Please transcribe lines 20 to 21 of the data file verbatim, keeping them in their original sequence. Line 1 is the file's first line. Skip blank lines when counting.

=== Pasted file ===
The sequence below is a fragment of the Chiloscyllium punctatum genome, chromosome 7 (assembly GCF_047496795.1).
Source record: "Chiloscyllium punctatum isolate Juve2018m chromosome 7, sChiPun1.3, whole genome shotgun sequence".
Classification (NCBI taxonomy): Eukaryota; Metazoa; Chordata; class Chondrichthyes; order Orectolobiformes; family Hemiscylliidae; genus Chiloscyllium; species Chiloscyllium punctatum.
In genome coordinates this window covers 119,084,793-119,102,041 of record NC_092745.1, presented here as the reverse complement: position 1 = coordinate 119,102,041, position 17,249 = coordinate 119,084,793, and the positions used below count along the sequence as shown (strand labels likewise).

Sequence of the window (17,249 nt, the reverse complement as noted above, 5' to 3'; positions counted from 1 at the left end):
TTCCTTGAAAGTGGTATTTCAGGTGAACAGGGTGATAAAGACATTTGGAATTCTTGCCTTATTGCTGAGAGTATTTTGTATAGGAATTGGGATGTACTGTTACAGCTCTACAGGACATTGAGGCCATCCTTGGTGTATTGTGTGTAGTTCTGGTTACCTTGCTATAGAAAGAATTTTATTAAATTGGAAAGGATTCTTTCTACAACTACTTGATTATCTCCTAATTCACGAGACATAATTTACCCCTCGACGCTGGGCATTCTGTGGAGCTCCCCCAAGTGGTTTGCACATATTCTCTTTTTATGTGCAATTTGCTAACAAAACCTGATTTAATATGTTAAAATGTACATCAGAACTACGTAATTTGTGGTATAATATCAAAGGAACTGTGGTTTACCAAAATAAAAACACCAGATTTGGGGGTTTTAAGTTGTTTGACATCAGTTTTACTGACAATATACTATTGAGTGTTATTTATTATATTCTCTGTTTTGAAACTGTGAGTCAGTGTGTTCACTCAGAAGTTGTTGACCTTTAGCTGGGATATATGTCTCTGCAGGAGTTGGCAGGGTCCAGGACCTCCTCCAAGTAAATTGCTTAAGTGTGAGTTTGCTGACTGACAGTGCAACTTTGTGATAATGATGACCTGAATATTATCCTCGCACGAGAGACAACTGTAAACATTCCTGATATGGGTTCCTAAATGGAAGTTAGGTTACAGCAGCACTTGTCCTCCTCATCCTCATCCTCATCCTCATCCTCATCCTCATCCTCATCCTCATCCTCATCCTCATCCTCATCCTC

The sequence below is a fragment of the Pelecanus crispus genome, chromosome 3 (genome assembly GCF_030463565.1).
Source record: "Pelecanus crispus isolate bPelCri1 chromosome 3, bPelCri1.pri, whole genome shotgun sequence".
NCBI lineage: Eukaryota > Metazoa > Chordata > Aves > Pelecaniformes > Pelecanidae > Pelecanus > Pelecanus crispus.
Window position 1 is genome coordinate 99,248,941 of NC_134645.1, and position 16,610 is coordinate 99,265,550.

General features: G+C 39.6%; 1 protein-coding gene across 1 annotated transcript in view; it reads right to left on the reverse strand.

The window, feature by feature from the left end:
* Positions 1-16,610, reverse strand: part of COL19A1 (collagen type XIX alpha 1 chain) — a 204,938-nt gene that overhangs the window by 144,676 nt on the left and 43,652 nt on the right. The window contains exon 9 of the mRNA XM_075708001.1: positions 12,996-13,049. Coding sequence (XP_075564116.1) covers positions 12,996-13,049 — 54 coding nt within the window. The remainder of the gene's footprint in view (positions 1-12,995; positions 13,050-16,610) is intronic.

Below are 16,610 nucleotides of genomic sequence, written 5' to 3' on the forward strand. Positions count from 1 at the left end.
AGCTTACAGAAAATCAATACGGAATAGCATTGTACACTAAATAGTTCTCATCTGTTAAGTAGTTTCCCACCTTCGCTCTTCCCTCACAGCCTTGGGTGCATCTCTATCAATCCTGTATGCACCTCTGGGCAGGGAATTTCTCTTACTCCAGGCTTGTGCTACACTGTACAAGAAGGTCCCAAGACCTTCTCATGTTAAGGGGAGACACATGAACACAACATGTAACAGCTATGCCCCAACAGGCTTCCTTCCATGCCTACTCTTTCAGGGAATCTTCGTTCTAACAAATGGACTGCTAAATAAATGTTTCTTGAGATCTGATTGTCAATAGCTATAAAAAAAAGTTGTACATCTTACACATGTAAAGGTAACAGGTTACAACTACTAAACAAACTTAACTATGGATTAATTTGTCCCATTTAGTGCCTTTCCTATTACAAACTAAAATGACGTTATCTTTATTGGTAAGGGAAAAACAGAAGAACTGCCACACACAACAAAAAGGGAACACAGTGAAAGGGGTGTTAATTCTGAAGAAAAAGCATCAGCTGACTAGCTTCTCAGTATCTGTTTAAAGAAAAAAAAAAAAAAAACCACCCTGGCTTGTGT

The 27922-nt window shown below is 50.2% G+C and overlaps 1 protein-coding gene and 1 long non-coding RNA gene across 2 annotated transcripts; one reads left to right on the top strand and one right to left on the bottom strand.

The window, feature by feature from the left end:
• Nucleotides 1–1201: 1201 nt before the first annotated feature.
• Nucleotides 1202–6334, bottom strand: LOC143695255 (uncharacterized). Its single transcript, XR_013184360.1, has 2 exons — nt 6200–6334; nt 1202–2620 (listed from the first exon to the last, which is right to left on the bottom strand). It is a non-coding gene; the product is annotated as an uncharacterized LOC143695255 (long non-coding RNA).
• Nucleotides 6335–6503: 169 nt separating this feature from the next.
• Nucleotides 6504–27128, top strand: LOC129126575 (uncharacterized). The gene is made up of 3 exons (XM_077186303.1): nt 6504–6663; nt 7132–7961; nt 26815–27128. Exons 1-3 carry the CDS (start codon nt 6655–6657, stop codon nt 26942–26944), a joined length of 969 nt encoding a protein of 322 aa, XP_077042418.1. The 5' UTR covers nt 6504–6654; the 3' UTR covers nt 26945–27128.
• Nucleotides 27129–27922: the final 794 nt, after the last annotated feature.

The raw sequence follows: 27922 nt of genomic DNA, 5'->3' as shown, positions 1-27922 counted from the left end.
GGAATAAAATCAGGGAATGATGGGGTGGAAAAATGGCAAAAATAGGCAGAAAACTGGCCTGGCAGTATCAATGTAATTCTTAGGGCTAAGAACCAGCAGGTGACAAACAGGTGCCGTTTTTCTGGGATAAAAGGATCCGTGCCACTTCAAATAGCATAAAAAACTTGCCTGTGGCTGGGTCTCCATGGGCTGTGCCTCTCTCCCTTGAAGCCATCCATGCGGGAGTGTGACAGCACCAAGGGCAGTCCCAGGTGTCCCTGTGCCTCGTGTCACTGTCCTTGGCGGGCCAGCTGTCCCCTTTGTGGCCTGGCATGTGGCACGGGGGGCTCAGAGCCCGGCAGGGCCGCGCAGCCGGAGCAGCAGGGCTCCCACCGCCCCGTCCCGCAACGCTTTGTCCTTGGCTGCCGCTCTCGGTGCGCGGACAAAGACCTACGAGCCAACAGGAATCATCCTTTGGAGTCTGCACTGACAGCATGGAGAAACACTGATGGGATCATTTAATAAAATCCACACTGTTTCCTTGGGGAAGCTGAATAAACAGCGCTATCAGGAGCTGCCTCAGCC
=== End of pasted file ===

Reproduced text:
• Nucleotides 6335–6503: 169 nt separating this feature from the next.
• Nucleotides 6504–27128, top strand: LOC129126575 (uncharacterized). The gene is made up of 3 exons (XM_077186303.1): nt 6504–6663; nt 7132–7961; nt 26815–27128. Exons 1-3 carry the CDS (start codon nt 6655–6657, stop codon nt 26942–26944), a joined length of 969 nt encoding a protein of 322 aa, XP_077042418.1. The 5' UTR covers nt 6504–6654; the 3' UTR covers nt 26945–27128.